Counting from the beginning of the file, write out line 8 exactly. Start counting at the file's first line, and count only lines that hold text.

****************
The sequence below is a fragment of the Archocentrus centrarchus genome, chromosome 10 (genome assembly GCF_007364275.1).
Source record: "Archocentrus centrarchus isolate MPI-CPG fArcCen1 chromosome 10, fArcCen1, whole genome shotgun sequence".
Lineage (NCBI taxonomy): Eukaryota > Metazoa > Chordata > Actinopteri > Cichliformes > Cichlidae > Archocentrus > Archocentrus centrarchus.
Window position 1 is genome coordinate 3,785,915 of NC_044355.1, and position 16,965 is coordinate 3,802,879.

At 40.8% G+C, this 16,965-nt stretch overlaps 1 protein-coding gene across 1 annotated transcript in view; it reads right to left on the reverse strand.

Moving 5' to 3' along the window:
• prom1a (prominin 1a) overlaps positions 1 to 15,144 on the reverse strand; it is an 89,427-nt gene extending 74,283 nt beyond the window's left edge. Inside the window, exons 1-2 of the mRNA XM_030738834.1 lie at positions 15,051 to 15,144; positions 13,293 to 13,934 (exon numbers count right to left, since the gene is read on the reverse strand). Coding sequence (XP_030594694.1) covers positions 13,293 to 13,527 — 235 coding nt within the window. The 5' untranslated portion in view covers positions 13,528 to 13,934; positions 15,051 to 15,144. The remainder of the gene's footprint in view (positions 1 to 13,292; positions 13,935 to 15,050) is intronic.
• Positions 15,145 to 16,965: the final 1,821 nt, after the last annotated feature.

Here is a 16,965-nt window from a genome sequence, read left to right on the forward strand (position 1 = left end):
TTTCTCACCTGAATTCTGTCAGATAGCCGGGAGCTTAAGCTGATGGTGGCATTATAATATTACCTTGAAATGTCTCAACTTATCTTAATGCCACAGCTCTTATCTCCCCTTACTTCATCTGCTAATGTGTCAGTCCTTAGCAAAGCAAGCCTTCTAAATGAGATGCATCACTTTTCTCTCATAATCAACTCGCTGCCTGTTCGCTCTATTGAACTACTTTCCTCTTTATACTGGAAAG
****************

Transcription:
• Positions 15,145 to 16,965: the final 1,821 nt, after the last annotated feature.